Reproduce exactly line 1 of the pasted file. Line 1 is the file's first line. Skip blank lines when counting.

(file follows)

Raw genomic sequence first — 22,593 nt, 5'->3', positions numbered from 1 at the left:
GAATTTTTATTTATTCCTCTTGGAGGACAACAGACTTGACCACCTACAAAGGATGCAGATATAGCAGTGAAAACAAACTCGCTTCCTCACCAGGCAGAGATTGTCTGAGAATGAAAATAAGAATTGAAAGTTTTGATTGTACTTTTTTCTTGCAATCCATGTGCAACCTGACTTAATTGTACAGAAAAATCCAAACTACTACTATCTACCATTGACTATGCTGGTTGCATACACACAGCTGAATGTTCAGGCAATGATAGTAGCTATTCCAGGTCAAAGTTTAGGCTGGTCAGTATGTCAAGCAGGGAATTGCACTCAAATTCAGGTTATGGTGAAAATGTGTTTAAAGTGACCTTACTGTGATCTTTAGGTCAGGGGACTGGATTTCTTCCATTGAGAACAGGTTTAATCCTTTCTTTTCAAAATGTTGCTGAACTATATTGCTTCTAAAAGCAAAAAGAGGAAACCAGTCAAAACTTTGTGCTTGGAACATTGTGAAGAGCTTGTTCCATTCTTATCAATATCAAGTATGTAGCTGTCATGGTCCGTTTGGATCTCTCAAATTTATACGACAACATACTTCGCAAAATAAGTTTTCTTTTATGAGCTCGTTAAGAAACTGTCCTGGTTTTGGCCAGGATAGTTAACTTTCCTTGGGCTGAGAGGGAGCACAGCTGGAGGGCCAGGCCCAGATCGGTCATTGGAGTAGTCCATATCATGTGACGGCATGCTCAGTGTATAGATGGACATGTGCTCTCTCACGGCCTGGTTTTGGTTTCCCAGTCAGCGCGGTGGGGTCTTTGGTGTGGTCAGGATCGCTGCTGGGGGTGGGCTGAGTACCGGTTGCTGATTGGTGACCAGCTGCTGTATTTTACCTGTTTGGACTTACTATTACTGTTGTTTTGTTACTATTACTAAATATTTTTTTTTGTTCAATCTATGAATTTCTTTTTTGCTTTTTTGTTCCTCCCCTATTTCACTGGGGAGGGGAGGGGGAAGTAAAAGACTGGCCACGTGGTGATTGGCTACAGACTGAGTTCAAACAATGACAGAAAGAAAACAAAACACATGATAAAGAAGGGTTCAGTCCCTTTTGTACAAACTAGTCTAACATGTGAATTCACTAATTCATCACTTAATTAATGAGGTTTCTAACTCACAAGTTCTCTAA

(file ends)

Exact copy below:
Raw genomic sequence first — 22,593 nt, 5'->3', positions numbered from 1 at the left: